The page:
TAMPA — 4-10.
The effort was there, as were a whopping 14 points of offense, and a 10-minute drive where a contender separated itself from a pretender.
At this point in this Tampa Bay Buccaneers season, is it a moral victory when they've hung in against a good team?
Not in my book.
My book says Greg Schiano and the Bucs hit 10 losses Sunday — the Bucs' 22nd season of double-digit losses.
Hang it up there, by its ankles. It's history.
The San Francisco 49ers beat the Bucs 33-14. People will say it was closer, but was it, truly?
OK, truly the 49ers were up only 20-14 early in the fourth quarter and the Bucs defense had them pinned deep in their own end.
The Tampa Bay Buccaneers had quarterback Colin Kaepernick and his offense at first-and-20, then second-and-18, then third-and-12 — and let them off the hook.
The 49ers rammed it down the Bucs' throats, slowly, 10 minutes, 27 seconds, slow death.
That drive, this is what winning teams do.
This is when big boys come to play.
“That 10-minute drive, it kind of killed us,” Bucs linebacker Lavonte David said.
The Bucs, and Schiano and his staff, simply didn't measure up, particularly on that are-they-crazy trick play after the 49ers took a 23-14 lead — the one the Bucs' Keystone combo of Page-to-Shepard fumbled off a reverse on the ensuing kickoff, 49ers touchdown, over and out.
That's the reality.
Have expectations been so lowered that we've forgotten what this season was supposed to be like? This is how the head coach keeps his job? This is what the Glazers should want?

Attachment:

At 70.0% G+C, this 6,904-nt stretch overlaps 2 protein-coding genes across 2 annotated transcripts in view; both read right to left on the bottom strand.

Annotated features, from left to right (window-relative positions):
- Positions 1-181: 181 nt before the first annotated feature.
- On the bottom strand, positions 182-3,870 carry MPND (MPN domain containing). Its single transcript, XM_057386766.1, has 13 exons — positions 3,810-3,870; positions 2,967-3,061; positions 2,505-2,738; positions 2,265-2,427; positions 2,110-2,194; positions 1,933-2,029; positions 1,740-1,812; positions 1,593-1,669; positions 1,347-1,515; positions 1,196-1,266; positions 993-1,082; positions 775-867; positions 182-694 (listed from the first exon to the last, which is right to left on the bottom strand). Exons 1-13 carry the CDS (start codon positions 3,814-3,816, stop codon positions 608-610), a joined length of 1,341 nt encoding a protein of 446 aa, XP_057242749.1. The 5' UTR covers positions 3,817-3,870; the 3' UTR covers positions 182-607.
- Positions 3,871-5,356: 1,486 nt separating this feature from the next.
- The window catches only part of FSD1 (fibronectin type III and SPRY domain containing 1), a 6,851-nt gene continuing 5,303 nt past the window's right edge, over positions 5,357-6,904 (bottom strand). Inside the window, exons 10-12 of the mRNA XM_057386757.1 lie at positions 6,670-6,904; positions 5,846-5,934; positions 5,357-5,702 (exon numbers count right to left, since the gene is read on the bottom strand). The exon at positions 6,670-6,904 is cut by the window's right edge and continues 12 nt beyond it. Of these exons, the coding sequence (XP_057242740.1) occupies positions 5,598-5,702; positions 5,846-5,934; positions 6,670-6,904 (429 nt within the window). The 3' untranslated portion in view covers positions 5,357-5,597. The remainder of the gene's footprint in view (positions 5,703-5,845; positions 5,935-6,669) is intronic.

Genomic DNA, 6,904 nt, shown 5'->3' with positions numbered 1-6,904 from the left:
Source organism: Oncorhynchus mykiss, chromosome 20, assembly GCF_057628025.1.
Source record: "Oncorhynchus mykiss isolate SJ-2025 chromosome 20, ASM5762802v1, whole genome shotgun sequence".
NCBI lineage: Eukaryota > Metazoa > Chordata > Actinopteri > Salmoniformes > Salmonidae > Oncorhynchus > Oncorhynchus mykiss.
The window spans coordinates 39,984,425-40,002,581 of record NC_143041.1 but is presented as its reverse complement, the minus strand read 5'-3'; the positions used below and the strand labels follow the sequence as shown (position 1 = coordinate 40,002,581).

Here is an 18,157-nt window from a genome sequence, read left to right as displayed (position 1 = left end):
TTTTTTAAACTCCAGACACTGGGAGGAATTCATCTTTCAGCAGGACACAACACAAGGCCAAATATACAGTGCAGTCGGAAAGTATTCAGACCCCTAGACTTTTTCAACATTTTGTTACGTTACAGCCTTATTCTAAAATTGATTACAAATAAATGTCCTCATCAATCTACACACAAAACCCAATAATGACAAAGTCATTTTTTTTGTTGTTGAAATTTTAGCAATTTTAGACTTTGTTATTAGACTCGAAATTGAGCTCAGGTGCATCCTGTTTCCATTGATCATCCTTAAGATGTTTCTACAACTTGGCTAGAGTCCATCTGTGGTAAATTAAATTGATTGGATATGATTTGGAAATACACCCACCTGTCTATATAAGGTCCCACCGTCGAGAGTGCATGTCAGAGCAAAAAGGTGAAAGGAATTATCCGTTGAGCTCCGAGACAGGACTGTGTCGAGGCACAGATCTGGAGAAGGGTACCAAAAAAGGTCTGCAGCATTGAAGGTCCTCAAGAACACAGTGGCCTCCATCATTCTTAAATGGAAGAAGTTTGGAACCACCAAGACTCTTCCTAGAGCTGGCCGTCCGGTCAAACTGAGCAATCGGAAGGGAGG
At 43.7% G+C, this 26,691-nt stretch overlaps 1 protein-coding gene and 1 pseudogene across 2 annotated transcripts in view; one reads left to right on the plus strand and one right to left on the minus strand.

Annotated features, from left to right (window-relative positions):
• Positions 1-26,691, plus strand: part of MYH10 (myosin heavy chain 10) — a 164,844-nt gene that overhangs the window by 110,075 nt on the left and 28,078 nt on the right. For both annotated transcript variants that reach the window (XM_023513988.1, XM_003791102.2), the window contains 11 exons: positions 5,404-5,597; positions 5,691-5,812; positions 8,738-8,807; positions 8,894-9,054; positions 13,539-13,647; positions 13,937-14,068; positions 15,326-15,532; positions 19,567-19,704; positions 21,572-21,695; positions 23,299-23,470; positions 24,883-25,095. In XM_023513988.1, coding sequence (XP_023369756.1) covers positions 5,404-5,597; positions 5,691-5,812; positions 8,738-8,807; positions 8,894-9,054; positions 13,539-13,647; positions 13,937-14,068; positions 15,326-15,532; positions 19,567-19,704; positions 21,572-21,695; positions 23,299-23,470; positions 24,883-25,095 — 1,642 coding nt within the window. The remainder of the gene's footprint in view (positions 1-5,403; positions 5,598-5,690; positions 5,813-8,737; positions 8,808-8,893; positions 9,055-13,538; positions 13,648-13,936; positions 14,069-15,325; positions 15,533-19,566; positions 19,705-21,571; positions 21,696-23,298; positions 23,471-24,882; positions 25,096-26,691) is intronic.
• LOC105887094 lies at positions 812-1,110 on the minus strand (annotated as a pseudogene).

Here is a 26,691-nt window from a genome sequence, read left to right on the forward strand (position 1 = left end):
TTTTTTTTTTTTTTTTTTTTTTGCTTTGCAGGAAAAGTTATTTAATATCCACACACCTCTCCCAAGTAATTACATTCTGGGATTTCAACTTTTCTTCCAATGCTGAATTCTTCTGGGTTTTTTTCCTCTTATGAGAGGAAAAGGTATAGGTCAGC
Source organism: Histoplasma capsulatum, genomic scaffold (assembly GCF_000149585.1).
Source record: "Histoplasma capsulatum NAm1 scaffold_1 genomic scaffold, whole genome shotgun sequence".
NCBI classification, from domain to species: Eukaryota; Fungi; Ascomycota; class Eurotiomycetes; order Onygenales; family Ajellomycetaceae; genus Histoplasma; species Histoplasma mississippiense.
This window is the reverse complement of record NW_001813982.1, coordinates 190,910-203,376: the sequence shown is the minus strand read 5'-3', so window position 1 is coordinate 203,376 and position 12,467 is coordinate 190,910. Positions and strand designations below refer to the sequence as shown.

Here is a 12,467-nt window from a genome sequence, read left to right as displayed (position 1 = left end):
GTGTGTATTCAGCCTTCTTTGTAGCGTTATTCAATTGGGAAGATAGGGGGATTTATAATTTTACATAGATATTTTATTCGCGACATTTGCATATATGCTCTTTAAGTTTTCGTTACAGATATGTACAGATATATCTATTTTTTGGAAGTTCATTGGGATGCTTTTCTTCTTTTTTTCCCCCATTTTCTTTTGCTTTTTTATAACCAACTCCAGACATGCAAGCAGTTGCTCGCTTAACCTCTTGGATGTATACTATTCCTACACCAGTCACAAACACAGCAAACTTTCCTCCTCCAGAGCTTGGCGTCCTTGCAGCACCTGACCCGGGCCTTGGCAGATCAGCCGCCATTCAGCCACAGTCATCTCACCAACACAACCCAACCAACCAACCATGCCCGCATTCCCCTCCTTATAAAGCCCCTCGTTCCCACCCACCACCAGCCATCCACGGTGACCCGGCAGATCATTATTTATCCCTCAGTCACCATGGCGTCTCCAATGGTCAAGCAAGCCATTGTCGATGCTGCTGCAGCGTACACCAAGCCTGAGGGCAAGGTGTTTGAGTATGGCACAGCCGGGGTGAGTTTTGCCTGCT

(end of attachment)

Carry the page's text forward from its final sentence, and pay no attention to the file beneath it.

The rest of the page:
Maybe 0-8 makes anything that follows and avoids complete disaster seem strangely palatable.
I refuse to read off that menu.
Bucs fans should do the same.
The optimist could point to the Bucs' 4-2 record since starting 0-8. Never mind that the last time the Bucs met a good team, namely Carolina, they were smashed.
And what about those touchdown drives up-down Mike Glennon and the offense put together in the hurry-up Sunday, going for 80 and 92 yards?
And now the dark side: Those drives accounted for 172 yards, and the Bucs gained 11 yards combined on their 10 other possessions. That is astounding. Even against a great San Francisco defense. To be that schizoid, that all-or-nothing, calls, at the very least, for a new coordinator. It calls for more than that, really.
The defense, for all the moments it had, didn't show at the critical juncture against the scrambling Kaepernick, particularly when he rolled right and found a wide-open receiver. Could that have happened a few hundred more times Sunday?
The Bucs played to keep it close into the fourth quarter. That was the strategy all week. Then they get nine points down and try to have Eric Page and Russell Shepard try to pull rabbits out of their hats. I don't think either of those guys owns a rabbit or a hat.
Anyway, where was some of that daring in the first half, when Glennon and the offense bogged down, with their first five drives gaining exactly 30 yards?
They didn't measure up.
They couldn't stop San Francisco and that endless drive.
“We just had to get off the field, man,” David said.
Or off this season.
“We have to find a way to be on the other end of that,” Schiano said. “We have a few times, but not enough.”
That's the story of this season for this team, for this coach.